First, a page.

Dispatch #1, by Prof. Harold Vogelaar on the Middle East, brought response; Thank you. And since the problem of Israel-Palestine relations has not gone away, we'll keep it available. This next Dispatch -- on a different subject and from a different part of the world, as promised -- follows. It sheds light on how modern mapping technology can be used in surprising ways.
Dispatch from the Front #2
Terry Hardaker enjoys an international reputation in mapping, serving most recently as the Chief Cartographer at Oxford Cartographers, United Kingdom. Leaving he field of cartography, as he did in 2012, does not, however, mean losing his fascination with maps. He carried that expertise into his new field – archeology – and from the urbanized, professional world of the U.K. to the far-away, roadless vistas of Namibia, in southwest Africa.
First, let's be clear: cartography's modern tools such as Google Earth were not invented in order to facilitate our search for human origins. Yet, as this dispatch from today's front lines of exploration makes clear, such tools have surprising effects. They may serve as bridges between the 21st century and the ancient past, between separated cultures, between seemingly disparate disciplines: geography, the study of prehistoric civilizations, the environmental sciences – who knows what more?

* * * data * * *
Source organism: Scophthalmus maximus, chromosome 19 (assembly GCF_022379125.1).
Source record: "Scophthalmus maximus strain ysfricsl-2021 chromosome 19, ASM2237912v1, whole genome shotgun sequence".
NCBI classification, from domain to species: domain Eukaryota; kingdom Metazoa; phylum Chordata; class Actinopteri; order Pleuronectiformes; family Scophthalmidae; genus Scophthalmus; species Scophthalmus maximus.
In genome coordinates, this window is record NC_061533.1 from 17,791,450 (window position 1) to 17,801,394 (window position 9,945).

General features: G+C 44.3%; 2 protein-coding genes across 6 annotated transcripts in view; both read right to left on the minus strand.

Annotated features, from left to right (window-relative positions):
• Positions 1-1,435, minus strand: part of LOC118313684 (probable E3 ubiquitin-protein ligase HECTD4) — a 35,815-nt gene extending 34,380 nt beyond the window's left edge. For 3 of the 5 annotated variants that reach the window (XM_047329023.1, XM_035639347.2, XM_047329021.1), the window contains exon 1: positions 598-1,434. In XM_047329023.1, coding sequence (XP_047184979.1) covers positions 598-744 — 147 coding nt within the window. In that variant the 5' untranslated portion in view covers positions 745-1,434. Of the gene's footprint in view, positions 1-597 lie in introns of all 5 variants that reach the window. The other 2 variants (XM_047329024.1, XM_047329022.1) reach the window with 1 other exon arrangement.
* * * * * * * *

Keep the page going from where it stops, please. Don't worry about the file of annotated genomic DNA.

Over the last few years while working on Palaeolithic sites in Western Namibia we have increasingly used Google Earth imagery as an archaeological tool. We are only just coming to realise how significant this resource is in our own subject and I am sure that there are many other fields of environmental science that are also finding new uses for it. In our case, because we are working in a region that is only thinly covered with vegetation, we are able to pick out the geological formations, and to spot areas where stone tools may be clustered, even though we have never been there. This has greatly speeded up our search time in a Study Area 110 x 80km in size where there are almost no roads!
I wonder, Ward, whether you might feel that this resource and this experience, both threatening to traditional cartography and augmenting it, is worthy of mention.
In follow-up correspondence, Hardaker provides more detail on how the new technology has been helpful:
In the field of archaeology, traces of past civilisations can be spotted from Google Earth images, often seen when dry conditions have altered the colour of the soil. Where semi-arid landscapes allow the geological features to show through, it has even been possible to predict the location of prehistoric stone tool scatters that have been lying on the surface undetected for half a million years.
Thanks to Terry Hardaker, cartographer and archeologist, for this Dispatch.